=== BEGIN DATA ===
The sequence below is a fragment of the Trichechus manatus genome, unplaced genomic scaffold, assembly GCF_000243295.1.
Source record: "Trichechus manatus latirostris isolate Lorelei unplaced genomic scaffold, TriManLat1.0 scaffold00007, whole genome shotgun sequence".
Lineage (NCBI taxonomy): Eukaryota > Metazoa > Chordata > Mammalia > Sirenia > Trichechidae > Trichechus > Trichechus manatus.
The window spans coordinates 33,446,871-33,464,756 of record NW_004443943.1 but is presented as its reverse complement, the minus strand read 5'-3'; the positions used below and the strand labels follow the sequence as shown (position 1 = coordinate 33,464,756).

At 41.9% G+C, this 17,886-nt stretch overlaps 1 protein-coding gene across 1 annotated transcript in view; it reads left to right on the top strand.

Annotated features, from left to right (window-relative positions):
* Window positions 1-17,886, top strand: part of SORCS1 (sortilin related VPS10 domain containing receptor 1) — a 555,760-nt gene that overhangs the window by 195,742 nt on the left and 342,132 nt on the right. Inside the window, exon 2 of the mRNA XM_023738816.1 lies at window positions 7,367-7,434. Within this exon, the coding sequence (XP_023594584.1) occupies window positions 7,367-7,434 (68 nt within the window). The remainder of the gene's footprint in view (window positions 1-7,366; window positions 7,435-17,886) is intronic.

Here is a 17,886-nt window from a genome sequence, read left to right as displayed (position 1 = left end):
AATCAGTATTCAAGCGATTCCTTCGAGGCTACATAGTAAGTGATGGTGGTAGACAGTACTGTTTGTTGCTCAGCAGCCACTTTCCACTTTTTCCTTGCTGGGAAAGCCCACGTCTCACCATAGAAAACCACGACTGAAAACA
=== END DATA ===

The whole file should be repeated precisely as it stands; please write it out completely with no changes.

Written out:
The sequence below is a fragment of the Trichechus manatus genome, unplaced genomic scaffold, assembly GCF_000243295.1.
Source record: "Trichechus manatus latirostris isolate Lorelei unplaced genomic scaffold, TriManLat1.0 scaffold00007, whole genome shotgun sequence".
Lineage (NCBI taxonomy): Eukaryota > Metazoa > Chordata > Mammalia > Sirenia > Trichechidae > Trichechus > Trichechus manatus.
The window spans coordinates 33,446,871-33,464,756 of record NW_004443943.1 but is presented as its reverse complement, the minus strand read 5'-3'; the positions used below and the strand labels follow the sequence as shown (position 1 = coordinate 33,464,756).

At 41.9% G+C, this 17,886-nt stretch overlaps 1 protein-coding gene across 1 annotated transcript in view; it reads left to right on the top strand.

Annotated features, from left to right (window-relative positions):
* Window positions 1-17,886, top strand: part of SORCS1 (sortilin related VPS10 domain containing receptor 1) — a 555,760-nt gene that overhangs the window by 195,742 nt on the left and 342,132 nt on the right. Inside the window, exon 2 of the mRNA XM_023738816.1 lies at window positions 7,367-7,434. Within this exon, the coding sequence (XP_023594584.1) occupies window positions 7,367-7,434 (68 nt within the window). The remainder of the gene's footprint in view (window positions 1-7,366; window positions 7,435-17,886) is intronic.

Here is a 17,886-nt window from a genome sequence, read left to right as displayed (position 1 = left end):
AATCAGTATTCAAGCGATTCCTTCGAGGCTACATAGTAAGTGATGGTGGTAGACAGTACTGTTTGTTGCTCAGCAGCCACTTTCCACTTTTTCCTTGCTGGGAAAGCCCACGTCTCACCATAGAAAACCACGACTGAAAACA